TUI is bullish winter travel demand with bookings exhibiting “positive momentum,” the European travel conglomerate said Thursday. The outlook comes after summer bookings came in well ahead of last summer’s pace and, the company said, is driven by “strong consumer demand in the current macroeconomic environment and the popularity of our product offering.”
Germany-based TUI operates one of Europe’s largest fleet of passenger jets, based at airports across the continent. According to Cirium Diio schedule data, its busiest airport markets by seat capacity are Manchester and London Gatwick in the UK, followed by Brussels. Other major markets include Birmingham, Amsterdam, and Dusseldorf. At the country level, the UK and Germany are especially important. The company and its airlines target leisure travelers from northern European cities, flying them to sunshine markets like Spain, Greece, Turkey, Egypt, Florida, and the Caribbean. It happens to be one of Boeing’s most important European customers, with a current fleet of 145 jets including 19 787s and 37 737 Maxes. Data from Cirium’s Fleets Analyzer shows the company with another 44 Maxes — a mix of -8s, -9s, and -10s — on firm order.
In volume terms, this year’s summer season reached 96% of pre-Covid levels of demand. But average selling prices are much higher — up 8% versus last summer and up 27% from summer 2019. TUI extended its summer schedule into the fall for selected destinations this year, notably Turkey and Greece. As for the winter season, which typically starts in November, the company said in an investor update that booking volumes are up 15% versus last year, with average selling prices up 4%, and a “promising booking situation across all key source markets.”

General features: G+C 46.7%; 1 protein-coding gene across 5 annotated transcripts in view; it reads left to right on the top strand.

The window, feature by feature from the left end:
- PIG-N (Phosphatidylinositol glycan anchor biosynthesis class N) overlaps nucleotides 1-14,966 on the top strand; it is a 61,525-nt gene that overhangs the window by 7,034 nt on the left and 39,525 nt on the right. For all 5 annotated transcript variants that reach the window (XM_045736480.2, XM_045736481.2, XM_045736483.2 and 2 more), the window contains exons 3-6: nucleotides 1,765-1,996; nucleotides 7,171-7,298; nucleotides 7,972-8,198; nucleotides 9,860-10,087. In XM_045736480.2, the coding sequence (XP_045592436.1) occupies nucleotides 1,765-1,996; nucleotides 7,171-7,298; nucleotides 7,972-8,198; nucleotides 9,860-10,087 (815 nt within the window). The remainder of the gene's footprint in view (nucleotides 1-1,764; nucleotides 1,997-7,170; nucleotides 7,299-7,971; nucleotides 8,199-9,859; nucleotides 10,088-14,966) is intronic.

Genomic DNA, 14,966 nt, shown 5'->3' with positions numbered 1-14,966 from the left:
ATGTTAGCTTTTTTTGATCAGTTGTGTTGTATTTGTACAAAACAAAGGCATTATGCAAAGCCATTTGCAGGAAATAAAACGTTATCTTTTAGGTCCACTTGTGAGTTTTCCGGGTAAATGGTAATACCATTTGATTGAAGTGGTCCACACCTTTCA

TUI offers a wide range of travel services, from hotels to cruises to holiday packages. Its airline operations fall within a division it calls “markets and airlines,” which is “set to achieve a significantly improved [financial] result” for the July-to-September quarter, relative to the same quarter last year.
Europe’s airlines enjoyed exceptionally strong leisure demand this summer, which they hope will continue. At the same time, however, climate disruptions such as wildfires in Greece have proved challenging. More recently, rising fuel prices have returned as a headwind. Europe’s airlines and travel companies are, in the meantime, concerned that the current strength in demand could fade as post-Covid consumer spending normalizes. Is this just consumers releasing pent-up travel demand after options were limited during the pandemic? Or is this a new normal?
“TUI is well positioned as we head into the new financial year,” CEO Sebastian Ebel said. “The positive trading momentum is continuing, and I am very optimistic for the coming Winter and Summer seasons.” Offering more specifics, he said, “Our traditional short- and medium-haul offering to Greece, Turkey, the Canaries, and the Balearics continue to prove popular with our customers, with all key destinations benefiting from higher demand against Summer 2022. We have seen strong demand in the final weeks of the summer season which traditionally runs to the end of October … Short- and medium haul destinations including the Canaries, Egypt, and Cape Verde are set to form a key part of the upcoming Winter program with Mexico, Thailand, and the Dominican Republic expected to be significant long-haul destinations.”
TUI will report financial results for its full fiscal year that ends in September in early December.